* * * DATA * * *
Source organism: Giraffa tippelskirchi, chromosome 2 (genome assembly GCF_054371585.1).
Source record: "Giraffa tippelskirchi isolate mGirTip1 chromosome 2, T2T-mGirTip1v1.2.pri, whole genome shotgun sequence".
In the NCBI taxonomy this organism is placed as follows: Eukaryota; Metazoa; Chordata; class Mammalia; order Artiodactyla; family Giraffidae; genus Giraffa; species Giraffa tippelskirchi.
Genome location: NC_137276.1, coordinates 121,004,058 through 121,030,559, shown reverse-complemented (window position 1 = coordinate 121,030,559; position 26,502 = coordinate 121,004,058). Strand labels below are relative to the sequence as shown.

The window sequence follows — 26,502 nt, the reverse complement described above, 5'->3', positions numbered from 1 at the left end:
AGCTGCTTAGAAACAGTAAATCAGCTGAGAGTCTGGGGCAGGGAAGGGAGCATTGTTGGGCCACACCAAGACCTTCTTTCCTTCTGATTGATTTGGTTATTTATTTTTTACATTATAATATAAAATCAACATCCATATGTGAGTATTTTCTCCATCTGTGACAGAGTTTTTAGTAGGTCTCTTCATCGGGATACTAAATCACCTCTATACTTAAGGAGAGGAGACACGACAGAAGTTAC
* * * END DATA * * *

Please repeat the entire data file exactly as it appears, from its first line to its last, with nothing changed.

Source organism: Giraffa tippelskirchi, chromosome 2 (genome assembly GCF_054371585.1).
Source record: "Giraffa tippelskirchi isolate mGirTip1 chromosome 2, T2T-mGirTip1v1.2.pri, whole genome shotgun sequence".
In the NCBI taxonomy this organism is placed as follows: Eukaryota; Metazoa; Chordata; class Mammalia; order Artiodactyla; family Giraffidae; genus Giraffa; species Giraffa tippelskirchi.
Genome location: NC_137276.1, coordinates 121,004,058 through 121,030,559, shown reverse-complemented (window position 1 = coordinate 121,030,559; position 26,502 = coordinate 121,004,058). Strand labels below are relative to the sequence as shown.

The window sequence follows — 26,502 nt, the reverse complement described above, 5'->3', positions numbered from 1 at the left end:
AGCTGCTTAGAAACAGTAAATCAGCTGAGAGTCTGGGGCAGGGAAGGGAGCATTGTTGGGCCACACCAAGACCTTCTTTCCTTCTGATTGATTTGGTTATTTATTTTTTACATTATAATATAAAATCAACATCCATATGTGAGTATTTTCTCCATCTGTGACAGAGTTTTTAGTAGGTCTCTTCATCGGGATACTAAATCACCTCTATACTTAAGGAGAGGAGACACGACAGAAGTTAC